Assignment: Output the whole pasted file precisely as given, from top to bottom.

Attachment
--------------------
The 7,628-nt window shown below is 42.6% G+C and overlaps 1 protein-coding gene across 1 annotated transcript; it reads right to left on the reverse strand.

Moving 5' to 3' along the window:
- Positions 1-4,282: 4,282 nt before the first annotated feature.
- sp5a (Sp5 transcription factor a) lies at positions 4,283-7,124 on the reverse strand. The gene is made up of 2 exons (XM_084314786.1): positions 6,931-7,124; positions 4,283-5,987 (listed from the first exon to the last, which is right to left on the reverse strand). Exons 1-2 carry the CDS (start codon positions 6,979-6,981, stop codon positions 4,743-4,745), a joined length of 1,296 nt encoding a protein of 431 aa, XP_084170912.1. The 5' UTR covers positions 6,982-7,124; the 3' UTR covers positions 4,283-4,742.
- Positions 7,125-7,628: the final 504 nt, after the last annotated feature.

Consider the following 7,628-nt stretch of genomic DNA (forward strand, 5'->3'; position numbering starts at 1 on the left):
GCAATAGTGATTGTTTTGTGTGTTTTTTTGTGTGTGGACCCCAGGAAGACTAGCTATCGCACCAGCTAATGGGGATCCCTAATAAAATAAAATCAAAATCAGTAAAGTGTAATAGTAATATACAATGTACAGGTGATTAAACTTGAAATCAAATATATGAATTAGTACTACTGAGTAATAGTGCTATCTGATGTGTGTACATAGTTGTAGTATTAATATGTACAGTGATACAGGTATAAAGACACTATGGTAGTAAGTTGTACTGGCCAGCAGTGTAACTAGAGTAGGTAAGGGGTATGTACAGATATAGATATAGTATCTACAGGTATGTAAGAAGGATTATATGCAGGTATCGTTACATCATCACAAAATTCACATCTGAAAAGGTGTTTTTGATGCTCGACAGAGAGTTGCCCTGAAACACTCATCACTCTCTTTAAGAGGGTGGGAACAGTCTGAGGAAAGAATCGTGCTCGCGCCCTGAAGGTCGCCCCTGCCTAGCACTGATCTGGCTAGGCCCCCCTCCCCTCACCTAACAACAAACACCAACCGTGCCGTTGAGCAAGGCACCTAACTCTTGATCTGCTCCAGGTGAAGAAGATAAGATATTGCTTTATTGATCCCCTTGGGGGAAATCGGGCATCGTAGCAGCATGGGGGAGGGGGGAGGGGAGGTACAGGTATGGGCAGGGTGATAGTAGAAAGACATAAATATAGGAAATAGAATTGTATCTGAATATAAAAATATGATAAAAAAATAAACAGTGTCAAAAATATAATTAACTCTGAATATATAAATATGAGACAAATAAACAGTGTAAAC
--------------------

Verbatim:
The 7,628-nt window shown below is 42.6% G+C and overlaps 1 protein-coding gene across 1 annotated transcript; it reads right to left on the reverse strand.

Moving 5' to 3' along the window:
- Positions 1-4,282: 4,282 nt before the first annotated feature.
- sp5a (Sp5 transcription factor a) lies at positions 4,283-7,124 on the reverse strand. The gene is made up of 2 exons (XM_084314786.1): positions 6,931-7,124; positions 4,283-5,987 (listed from the first exon to the last, which is right to left on the reverse strand). Exons 1-2 carry the CDS (start codon positions 6,979-6,981, stop codon positions 4,743-4,745), a joined length of 1,296 nt encoding a protein of 431 aa, XP_084170912.1. The 5' UTR covers positions 6,982-7,124; the 3' UTR covers positions 4,283-4,742.
- Positions 7,125-7,628: the final 504 nt, after the last annotated feature.

Consider the following 7,628-nt stretch of genomic DNA (forward strand, 5'->3'; position numbering starts at 1 on the left):
GCAATAGTGATTGTTTTGTGTGTTTTTTTGTGTGTGGACCCCAGGAAGACTAGCTATCGCACCAGCTAATGGGGATCCCTAATAAAATAAAATCAAAATCAGTAAAGTGTAATAGTAATATACAATGTACAGGTGATTAAACTTGAAATCAAATATATGAATTAGTACTACTGAGTAATAGTGCTATCTGATGTGTGTACATAGTTGTAGTATTAATATGTACAGTGATACAGGTATAAAGACACTATGGTAGTAAGTTGTACTGGCCAGCAGTGTAACTAGAGTAGGTAAGGGGTATGTACAGATATAGATATAGTATCTACAGGTATGTAAGAAGGATTATATGCAGGTATCGTTACATCATCACAAAATTCACATCTGAAAAGGTGTTTTTGATGCTCGACAGAGAGTTGCCCTGAAACACTCATCACTCTCTTTAAGAGGGTGGGAACAGTCTGAGGAAAGAATCGTGCTCGCGCCCTGAAGGTCGCCCCTGCCTAGCACTGATCTGGCTAGGCCCCCCTCCCCTCACCTAACAACAAACACCAACCGTGCCGTTGAGCAAGGCACCTAACTCTTGATCTGCTCCAGGTGAAGAAGATAAGATATTGCTTTATTGATCCCCTTGGGGGAAATCGGGCATCGTAGCAGCATGGGGGAGGGGGGAGGGGAGGTACAGGTATGGGCAGGGTGATAGTAGAAAGACATAAATATAGGAAATAGAATTGTATCTGAATATAAAAATATGATAAAAAAATAAACAGTGTCAAAAATATAATTAACTCTGAATATATAAATATGAGACAAATAAACAGTGTAAAC